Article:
The Society for the study of flies (Diptera)

Affiliated to the British Entomological and Natural History Society (BENHS)

You are not logged in.

#1 2019-07-02 13:15:57

Registered user
Name: Andrew Matthews
Registered: 2019-07-02
Posts: 5

Nematocera Identification Assistance

Hi all!

I am an undergraduate currently working on a research project investigating the effect of Alaskan lupin on invertebrate assemblages at Skalanes Nature and Heritage Centre, Iceland. During one of my sweep net transects across some native dwarf shrub habitat I collected several small flies however I am now struggling to pinpoint some of these specimens to family level.

I am currently thinking Chironomidae but compared to the other Chironomids that I have identified, it is several millimetres larger (total body length around 5mm) with an enlarged abdomen, antennae also have a few hairs but not as pronounced as previous specimens. No ocelli visible, first tarsal segment larger than second, anal cell visible, no visibly forked M vein, spurs visible but small.

I am very new to Diptera Identification so apologies if I am missing something very obvious!

If anyone can help me with this that would be fantastic!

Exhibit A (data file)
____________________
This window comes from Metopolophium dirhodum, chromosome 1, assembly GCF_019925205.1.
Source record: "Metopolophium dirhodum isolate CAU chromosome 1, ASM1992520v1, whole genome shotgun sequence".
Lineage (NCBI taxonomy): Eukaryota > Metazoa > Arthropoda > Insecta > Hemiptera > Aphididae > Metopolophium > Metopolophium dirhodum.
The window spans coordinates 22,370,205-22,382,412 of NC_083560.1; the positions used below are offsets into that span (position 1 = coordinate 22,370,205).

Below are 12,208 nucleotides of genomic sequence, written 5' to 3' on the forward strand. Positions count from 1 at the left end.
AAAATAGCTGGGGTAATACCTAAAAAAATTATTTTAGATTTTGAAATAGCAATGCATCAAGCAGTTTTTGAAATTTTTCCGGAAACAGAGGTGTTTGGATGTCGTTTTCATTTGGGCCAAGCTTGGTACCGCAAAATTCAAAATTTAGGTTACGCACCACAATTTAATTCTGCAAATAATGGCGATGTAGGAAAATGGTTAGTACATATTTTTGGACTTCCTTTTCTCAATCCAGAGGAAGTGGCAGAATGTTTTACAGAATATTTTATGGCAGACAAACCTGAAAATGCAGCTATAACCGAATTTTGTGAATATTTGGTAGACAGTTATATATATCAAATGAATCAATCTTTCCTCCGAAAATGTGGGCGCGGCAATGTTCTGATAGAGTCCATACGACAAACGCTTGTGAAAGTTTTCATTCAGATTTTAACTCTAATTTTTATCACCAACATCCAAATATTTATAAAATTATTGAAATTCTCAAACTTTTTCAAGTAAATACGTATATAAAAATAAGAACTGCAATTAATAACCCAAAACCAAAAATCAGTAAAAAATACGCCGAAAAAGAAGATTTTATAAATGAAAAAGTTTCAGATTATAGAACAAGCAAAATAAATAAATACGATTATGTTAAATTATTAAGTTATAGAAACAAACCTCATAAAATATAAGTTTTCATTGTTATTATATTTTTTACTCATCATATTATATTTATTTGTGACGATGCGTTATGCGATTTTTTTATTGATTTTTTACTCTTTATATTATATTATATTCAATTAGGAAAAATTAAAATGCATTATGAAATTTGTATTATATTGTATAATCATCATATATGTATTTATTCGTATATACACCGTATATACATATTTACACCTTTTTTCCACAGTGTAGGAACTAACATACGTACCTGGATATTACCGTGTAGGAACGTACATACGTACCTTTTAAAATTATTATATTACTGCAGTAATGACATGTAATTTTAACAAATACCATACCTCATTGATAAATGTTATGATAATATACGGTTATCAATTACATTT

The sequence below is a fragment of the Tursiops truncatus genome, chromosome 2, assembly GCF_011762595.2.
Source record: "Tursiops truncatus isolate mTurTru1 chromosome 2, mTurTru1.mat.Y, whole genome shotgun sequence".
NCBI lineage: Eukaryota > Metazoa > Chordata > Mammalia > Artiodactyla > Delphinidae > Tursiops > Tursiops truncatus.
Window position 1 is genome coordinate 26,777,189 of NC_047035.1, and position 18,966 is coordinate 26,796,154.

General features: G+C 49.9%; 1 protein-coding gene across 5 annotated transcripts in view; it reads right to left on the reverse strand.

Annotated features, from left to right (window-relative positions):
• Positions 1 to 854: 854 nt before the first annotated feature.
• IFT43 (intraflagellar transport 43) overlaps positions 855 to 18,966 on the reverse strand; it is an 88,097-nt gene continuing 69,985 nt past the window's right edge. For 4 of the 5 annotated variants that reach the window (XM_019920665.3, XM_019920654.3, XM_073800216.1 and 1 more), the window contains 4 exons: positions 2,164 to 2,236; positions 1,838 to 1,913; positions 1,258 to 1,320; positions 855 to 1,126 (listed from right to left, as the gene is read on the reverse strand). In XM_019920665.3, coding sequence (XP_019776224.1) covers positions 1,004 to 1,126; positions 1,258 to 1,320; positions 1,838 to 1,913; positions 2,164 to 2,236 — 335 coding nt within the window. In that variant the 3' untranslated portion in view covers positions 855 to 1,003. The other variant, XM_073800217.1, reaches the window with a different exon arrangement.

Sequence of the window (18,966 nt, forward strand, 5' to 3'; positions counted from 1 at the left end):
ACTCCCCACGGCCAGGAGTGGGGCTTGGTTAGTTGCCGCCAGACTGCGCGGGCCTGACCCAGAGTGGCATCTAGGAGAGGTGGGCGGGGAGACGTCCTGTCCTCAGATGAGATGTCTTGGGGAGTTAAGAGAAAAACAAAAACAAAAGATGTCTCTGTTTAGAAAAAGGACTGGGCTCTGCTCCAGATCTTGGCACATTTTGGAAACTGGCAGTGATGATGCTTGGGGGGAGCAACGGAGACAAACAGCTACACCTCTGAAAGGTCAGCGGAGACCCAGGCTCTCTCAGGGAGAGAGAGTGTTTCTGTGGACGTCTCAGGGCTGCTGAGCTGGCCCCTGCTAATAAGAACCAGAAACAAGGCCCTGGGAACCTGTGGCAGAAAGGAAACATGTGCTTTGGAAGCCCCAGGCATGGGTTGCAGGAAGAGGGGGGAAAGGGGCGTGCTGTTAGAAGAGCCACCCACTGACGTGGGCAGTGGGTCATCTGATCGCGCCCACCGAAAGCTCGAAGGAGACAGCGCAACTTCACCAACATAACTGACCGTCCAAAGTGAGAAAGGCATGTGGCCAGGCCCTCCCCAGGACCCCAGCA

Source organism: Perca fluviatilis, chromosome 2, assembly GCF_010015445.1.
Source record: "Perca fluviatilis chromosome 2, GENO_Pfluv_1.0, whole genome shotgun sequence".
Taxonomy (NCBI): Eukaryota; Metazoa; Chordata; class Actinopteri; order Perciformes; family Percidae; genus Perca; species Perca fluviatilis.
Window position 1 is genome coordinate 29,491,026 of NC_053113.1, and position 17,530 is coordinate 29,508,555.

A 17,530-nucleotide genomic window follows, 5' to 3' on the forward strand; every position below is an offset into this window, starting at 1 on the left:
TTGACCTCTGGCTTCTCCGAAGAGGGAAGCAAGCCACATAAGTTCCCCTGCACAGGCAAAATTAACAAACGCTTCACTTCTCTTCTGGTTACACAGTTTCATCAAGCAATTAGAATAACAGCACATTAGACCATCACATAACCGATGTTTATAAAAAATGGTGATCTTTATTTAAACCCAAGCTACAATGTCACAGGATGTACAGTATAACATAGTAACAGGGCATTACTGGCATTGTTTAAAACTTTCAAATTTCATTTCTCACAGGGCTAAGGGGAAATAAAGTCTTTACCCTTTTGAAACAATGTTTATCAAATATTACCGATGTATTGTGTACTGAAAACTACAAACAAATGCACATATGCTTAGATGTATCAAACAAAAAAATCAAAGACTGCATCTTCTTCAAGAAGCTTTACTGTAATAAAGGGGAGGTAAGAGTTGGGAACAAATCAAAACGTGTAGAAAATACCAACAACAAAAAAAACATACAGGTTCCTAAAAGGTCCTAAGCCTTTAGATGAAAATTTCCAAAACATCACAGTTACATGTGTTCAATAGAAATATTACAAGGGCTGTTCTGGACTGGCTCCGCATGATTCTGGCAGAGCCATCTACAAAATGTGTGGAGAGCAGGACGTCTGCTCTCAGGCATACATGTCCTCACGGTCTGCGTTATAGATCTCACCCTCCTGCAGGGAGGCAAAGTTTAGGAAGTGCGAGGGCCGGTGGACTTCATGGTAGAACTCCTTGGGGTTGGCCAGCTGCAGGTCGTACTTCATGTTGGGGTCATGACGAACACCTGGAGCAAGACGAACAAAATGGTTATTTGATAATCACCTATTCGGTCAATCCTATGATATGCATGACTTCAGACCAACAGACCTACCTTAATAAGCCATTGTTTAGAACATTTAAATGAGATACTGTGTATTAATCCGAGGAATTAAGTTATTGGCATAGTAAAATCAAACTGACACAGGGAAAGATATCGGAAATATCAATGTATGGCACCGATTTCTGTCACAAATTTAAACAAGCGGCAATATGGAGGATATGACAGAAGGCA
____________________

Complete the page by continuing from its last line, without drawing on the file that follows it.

(uploading pictures at the moment)

Uploaded Images

Last edited by Andrew18 (2019-07-02 13:36:38)



#2 2019-07-02 14:51:46

Tony Irwin
DF Members
Name: Tony Irwin
From: Norwich
Registered: 2008-03-01
Posts: 834

Re: Nematocera Identification Assistance

Hi Andrew. Welcome to the Dipterists Forum.
Your mystery nematoceran is Chironomidae - a female, either Chironominae or Orthocladiinae (No m-cu cross-vein). Check the front legs. As a rule, if the metatarsus (basal tarsal segment) is shorter than the tibia, it's Orthocladiinae, if its longer than the tibia, it's Chironominae. (As with all rules, there are a few exceptions!)



#3 2019-07-06 22:08:10

Registered user
Name: Andrew Matthews
Registered: 2019-07-02
Posts: 5

Re: Nematocera Identification Assistance

Ah brilliant thanks for the help! I think it must be an Orthocladiinae then!



#4 2019-07-07 10:26:02

Name: Darwyn Sumner
Registered: 2008-02-20
Posts: 394

Re: Nematocera Identification Assistance

Since you mention Lupins, it might be worth keeping an eye open for Chyliza leguminicola that uses Lupinus polyphyllus (another Lupin native to North America) as host and is in Denmark.
The article is at https://www.cabdirect.org/cabdirect/abs … 0123010497
Bygebjerg, R., Munk, T., & Elnif, J. (2011). Chyliza leguminicola Melander, 1920 (Diptera: Psilidae) new to the Palaearctic fauna. Entomologiske Meddelelser, 79(2), 7384.
We've got one species (a Chamaepsila) from my Recording Scheme in the Faroe Islands (http://micropezids.myspecies.info/node/320) be nice to find something in Iceland.

Darwyn Sumner
DF Bulletin Editor, Scheme Organiser: Stilt & Stalk Flies



Board footer

Powered by PunBB
© Copyright 2002–2005 Rickard Andersson